Int. Seminar 2 — Henri Cartier-Bresson Response

Isabel Anguera

Professor Samat

Integrative Seminar 2 — Visual Culture

31 January 2018

Henri Cartier-Bresson Response

Devastated faces look up towards Nehru, the man informing them of Mahatma Gandhi’s assassination. The light pours over the crowd in patches, lighting and reflecting off of tears and disbelieving expressions. Nehru and an unidentified man sit on a slightly elevated balcony. Their body language gives the impression of shock and devastation as the unidentified man sits staring off at the side while Nehru clutches the balcony wall as if it’s the only thing supporting him as he speaks his terrible news. Much of the image is blurred and chaotic, a feeling which must encompass the minds of everyone in the scene. The building in the background seems to be moving, as well as the trees, and the lamp post. The people however, are still. They are the only part of this scene which is seemingly frozen. They probably were for a moment that day.

This photograph is one that expresses emotion and an overall mood for the scene very well. It’s dark, it’s emotional, and it has a lot of movement within it, which gives the viewer a sense of reality. As a viewer, we feel close to the action, we feel the almost paralyzed state that the people in the photograph must have been in. The overall mood is easily read as somber, sad, and confounded, and when one looks at this scene, you feel these emotions coming through–you feel as if you’re a part of the crowd hearing about this piece of history for the first time.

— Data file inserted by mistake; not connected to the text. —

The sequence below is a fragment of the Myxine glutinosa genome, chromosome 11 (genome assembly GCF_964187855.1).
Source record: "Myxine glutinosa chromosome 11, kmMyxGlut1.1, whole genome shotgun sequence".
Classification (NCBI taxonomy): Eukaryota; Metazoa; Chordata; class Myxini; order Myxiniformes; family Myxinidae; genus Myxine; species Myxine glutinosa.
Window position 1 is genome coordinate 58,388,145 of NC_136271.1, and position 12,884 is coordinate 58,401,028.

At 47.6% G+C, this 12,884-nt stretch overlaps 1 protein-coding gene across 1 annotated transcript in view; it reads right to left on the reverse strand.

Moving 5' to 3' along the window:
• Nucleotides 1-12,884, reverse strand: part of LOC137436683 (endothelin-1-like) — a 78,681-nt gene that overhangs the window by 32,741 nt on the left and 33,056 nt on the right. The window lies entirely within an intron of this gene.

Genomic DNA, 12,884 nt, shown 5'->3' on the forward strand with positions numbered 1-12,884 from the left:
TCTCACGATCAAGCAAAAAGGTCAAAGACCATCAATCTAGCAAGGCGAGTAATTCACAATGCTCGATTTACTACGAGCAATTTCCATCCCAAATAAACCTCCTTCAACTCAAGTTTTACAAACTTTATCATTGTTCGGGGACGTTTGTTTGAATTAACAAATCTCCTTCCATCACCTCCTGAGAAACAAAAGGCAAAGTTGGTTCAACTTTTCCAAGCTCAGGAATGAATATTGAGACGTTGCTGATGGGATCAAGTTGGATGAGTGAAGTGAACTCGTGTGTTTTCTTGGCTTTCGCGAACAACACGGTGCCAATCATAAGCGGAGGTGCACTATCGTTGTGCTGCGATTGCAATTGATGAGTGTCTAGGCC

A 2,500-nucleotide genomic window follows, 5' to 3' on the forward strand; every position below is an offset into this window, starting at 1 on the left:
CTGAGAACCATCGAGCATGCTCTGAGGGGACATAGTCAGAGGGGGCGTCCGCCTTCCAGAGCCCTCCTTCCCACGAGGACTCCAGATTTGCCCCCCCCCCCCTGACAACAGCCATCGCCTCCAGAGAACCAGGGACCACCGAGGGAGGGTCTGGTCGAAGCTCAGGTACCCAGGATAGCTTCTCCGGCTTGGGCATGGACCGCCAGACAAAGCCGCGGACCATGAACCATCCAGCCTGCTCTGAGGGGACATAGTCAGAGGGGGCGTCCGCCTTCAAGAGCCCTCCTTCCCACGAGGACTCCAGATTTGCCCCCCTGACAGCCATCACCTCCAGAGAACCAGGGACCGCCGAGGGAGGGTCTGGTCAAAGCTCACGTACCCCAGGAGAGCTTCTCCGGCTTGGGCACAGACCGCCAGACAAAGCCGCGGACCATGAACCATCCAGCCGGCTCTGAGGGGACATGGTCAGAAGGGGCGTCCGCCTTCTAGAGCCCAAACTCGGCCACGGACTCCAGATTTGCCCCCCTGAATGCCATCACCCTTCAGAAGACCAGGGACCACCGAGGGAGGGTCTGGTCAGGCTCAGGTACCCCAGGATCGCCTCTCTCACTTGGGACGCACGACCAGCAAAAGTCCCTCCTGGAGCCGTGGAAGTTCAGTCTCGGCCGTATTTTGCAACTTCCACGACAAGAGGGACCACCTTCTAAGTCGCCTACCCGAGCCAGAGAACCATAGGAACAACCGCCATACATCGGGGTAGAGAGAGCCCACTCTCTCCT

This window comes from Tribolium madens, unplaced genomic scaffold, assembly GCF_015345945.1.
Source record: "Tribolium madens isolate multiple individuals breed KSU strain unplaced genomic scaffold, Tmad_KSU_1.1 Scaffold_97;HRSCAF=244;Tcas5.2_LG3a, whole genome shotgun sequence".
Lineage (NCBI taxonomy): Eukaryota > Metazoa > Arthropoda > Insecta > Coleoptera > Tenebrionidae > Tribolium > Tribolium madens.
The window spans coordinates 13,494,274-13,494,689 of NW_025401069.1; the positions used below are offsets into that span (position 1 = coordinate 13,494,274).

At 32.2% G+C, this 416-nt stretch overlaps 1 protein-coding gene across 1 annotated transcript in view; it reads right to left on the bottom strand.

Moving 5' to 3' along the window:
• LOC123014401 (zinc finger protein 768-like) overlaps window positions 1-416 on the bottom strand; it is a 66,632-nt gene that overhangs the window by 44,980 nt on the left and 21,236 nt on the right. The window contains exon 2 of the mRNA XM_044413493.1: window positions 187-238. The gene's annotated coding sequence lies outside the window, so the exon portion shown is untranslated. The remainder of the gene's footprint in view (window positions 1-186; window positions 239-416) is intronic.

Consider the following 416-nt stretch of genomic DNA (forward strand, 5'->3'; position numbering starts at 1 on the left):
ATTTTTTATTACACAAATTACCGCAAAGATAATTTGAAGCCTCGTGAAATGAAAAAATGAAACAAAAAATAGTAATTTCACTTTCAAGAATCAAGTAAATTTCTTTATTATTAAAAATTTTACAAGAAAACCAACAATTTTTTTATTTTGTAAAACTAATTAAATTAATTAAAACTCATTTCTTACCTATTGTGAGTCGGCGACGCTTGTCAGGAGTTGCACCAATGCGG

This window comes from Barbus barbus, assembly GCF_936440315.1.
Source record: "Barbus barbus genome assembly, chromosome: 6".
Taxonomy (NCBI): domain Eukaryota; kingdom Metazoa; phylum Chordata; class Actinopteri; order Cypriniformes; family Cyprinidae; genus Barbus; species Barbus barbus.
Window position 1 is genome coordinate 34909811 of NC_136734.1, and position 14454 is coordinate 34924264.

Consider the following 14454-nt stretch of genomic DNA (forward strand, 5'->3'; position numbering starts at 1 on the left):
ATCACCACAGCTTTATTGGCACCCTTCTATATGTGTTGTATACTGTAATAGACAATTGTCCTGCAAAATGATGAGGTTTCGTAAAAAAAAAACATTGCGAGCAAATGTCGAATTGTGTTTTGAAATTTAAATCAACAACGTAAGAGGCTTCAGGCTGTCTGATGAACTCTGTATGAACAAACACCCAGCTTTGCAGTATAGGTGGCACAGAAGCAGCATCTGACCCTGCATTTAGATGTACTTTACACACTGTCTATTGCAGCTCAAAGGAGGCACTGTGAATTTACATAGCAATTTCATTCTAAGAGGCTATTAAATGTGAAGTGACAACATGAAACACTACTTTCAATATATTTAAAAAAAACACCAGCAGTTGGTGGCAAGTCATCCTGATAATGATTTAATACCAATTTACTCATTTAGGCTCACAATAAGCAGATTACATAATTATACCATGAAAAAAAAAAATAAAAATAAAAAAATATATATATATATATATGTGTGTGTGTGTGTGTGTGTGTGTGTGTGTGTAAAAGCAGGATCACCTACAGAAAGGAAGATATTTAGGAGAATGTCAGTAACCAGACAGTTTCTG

These photographs seem to portray a good sense of what was really happening as news of Gandhi’s death spread through the country. The emotions on every visible person’s face in this specific image seem genuine. Henri Cartier-Bresson is just a part of the crowd, not staging anything or anyone, but documenting real people in a heartbreaking time. Although documenting such a personal moment in India’s history could seem controversial or as a sort of exploitation, these photos don’t necessarily read that way. Instead of giving the sense that Bresson was intruding, it appears to be as if he were just a part of the moments he captures. His photos aren’t always taken from the best angle, or with the best lighting. He took pictures where he could because he was more focused on capturing and documenting the powerful environment around him rather than on getting the most photogenic shot.

I think that it would be hard for Bresson’s photos to be viewed as staged or ingenuine. Especially after reading that people that he photographed in India appreciated the way he handled himself and his camera, I feel, as a viewer, less like I’m intruding on a personal moment. Still though, in other photographs in the collection I feel like I am seeing something that wasn’t meant for me–a specific example of this is the photograph which shows Gandhi’s body before cremation. Even with this photo though, I feel like it was taken with sincerity and good intentions.

I really enjoyed Bresson’s collection of photographs. I think that they provided a cool look into what parts of India are like, and the photos with and about Gandhi were touching and captured an historic moment in a beautiful way. Gandhi’s assassination was clearly a very emotional time for India, and Bresson’s images, specifically Nehru Announces Gandhi’s Death, depicts the effect that this event had on the people who supported him. From the use of light, to the movement, to the people’s emotions, this photograph stands out in a beautiful way. Every person in this scene provokes an emotion in the viewer. To me Nehru’s positioning and stance is the most striking thing of all. I feel like I can read the shock without so much as a word or movement, and as I stared at this piece longer and longer, the more I felt the power of the whole composition.




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